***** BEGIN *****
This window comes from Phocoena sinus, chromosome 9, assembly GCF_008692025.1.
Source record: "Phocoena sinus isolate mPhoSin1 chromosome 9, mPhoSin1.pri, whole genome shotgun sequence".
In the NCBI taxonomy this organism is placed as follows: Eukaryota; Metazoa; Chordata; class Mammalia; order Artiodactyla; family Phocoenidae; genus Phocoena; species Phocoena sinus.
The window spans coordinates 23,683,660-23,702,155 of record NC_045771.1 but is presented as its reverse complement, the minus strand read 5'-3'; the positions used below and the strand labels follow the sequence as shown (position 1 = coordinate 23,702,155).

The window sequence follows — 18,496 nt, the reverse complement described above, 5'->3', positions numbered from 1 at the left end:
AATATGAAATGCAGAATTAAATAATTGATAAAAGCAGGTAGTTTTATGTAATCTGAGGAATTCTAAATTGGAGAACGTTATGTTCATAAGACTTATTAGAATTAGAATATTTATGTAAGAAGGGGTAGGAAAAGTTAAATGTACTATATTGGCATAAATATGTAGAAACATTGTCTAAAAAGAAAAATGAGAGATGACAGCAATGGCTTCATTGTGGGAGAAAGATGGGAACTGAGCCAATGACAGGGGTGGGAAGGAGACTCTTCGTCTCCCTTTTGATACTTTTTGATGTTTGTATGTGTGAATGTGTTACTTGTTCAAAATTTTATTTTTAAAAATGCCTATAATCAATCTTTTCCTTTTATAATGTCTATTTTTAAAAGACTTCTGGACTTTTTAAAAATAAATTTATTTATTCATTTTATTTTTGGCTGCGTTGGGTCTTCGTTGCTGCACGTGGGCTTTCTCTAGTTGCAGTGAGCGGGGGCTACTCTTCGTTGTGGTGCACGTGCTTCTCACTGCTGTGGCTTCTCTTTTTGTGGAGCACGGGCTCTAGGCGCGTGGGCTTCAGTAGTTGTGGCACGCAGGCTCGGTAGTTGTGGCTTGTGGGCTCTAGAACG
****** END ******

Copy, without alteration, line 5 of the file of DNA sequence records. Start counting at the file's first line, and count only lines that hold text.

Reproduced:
The window sequence follows — 18,496 nt, the reverse complement described above, 5'->3', positions numbered from 1 at the left end: